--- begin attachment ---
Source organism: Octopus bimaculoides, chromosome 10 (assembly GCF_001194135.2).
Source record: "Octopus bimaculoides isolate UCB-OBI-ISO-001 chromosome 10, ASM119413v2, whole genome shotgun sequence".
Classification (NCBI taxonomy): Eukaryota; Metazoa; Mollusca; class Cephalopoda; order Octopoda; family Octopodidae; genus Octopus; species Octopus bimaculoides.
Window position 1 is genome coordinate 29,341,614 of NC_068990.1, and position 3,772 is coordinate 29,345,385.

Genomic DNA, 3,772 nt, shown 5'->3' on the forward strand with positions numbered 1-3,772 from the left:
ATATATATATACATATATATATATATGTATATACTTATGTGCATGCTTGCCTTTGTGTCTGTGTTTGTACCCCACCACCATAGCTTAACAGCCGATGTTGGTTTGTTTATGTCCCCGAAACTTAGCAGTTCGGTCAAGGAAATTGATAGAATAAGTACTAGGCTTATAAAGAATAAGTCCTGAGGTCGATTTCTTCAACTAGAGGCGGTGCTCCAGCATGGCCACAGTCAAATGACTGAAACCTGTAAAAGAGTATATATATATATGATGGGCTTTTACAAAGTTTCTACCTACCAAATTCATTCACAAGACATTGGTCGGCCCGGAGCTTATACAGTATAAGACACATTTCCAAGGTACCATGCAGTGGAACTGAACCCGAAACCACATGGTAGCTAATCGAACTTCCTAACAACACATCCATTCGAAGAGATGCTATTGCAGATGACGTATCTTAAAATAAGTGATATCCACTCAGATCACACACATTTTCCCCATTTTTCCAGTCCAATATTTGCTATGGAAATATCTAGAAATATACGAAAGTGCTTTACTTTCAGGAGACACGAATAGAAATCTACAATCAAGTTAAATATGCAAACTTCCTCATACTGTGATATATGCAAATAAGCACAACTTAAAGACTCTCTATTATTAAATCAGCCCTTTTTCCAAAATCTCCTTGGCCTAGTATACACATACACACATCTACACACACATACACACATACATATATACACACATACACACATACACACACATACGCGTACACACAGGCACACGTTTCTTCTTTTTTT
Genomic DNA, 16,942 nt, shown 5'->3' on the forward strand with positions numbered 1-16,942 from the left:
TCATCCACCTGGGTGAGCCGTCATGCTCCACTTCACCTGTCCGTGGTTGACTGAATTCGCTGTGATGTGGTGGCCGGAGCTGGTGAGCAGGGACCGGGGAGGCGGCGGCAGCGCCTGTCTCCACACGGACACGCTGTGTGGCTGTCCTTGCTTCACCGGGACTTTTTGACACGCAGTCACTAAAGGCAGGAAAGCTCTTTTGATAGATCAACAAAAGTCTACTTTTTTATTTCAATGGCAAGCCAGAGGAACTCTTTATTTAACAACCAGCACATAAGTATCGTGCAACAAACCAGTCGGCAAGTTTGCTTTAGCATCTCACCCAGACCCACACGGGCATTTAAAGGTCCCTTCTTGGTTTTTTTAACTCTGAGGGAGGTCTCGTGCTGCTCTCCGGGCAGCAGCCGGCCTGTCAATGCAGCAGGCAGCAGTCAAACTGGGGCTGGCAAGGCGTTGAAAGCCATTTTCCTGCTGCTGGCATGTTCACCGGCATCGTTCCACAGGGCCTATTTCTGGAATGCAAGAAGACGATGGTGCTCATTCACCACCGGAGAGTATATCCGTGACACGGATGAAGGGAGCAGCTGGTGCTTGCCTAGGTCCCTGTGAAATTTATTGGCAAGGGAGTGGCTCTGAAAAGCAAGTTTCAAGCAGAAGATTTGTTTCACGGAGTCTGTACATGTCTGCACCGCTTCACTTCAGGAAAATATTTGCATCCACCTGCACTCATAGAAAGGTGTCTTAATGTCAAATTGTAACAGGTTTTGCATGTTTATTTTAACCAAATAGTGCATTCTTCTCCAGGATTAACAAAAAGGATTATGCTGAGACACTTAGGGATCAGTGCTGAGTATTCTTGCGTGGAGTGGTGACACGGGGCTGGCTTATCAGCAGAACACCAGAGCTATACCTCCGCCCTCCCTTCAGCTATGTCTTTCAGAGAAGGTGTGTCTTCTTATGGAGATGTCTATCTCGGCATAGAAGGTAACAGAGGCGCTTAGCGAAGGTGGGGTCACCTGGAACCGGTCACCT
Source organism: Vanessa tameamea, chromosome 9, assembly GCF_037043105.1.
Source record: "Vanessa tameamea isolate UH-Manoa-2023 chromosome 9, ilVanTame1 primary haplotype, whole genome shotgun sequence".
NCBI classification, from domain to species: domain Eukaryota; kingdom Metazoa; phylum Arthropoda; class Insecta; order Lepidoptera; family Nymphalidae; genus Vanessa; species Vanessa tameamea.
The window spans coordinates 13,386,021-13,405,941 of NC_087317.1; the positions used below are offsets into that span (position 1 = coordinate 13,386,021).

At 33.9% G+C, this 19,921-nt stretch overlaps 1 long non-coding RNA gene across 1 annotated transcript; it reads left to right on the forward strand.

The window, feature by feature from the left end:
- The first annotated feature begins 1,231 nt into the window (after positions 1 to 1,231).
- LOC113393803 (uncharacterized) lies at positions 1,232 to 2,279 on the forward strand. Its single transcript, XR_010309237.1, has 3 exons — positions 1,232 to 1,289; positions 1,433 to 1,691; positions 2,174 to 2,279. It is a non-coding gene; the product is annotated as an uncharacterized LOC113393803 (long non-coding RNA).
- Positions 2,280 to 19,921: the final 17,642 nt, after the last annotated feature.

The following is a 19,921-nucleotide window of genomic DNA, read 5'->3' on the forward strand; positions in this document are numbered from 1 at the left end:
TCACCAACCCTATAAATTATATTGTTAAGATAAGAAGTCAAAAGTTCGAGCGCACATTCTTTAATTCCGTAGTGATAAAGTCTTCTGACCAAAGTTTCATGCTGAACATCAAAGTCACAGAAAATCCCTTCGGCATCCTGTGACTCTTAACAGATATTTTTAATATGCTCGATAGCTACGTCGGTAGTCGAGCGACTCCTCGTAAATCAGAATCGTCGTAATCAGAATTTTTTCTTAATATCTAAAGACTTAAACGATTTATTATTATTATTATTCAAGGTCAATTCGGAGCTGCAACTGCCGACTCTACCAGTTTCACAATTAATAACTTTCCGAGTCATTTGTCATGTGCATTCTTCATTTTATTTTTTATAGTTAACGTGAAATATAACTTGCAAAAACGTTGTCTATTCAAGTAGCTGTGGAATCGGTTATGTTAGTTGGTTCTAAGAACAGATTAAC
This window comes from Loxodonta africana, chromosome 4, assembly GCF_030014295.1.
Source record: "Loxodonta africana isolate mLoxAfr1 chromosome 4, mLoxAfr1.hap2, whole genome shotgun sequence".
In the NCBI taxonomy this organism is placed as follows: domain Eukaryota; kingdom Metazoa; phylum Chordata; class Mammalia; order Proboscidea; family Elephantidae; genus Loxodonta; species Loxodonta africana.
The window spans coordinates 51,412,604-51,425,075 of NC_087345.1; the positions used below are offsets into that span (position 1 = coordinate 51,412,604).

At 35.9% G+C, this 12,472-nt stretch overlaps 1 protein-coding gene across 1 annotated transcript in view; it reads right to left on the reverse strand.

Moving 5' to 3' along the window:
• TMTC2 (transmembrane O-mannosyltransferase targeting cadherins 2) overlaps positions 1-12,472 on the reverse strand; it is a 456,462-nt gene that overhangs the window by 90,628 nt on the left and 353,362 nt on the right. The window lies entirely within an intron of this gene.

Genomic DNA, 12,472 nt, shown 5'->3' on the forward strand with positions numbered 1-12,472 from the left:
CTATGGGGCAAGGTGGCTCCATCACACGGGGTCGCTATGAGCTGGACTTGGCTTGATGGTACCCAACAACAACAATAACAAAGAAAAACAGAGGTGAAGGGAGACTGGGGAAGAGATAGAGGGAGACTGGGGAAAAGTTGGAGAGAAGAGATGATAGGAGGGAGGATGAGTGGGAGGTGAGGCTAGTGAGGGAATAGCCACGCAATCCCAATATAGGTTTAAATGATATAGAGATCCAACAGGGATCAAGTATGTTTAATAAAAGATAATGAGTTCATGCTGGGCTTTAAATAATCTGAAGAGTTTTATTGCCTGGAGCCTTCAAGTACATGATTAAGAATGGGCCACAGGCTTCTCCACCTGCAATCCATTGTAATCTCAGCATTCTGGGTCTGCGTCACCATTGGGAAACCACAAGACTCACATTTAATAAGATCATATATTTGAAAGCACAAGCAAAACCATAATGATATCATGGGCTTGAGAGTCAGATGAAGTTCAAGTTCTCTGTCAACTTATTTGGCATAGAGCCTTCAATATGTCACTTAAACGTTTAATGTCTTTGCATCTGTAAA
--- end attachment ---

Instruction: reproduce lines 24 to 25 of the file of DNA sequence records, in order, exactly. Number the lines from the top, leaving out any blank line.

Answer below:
At 35.9% G+C, this 12,472-nt stretch overlaps 1 protein-coding gene across 1 annotated transcript in view; it reads right to left on the reverse strand.

Moving 5' to 3' along the window: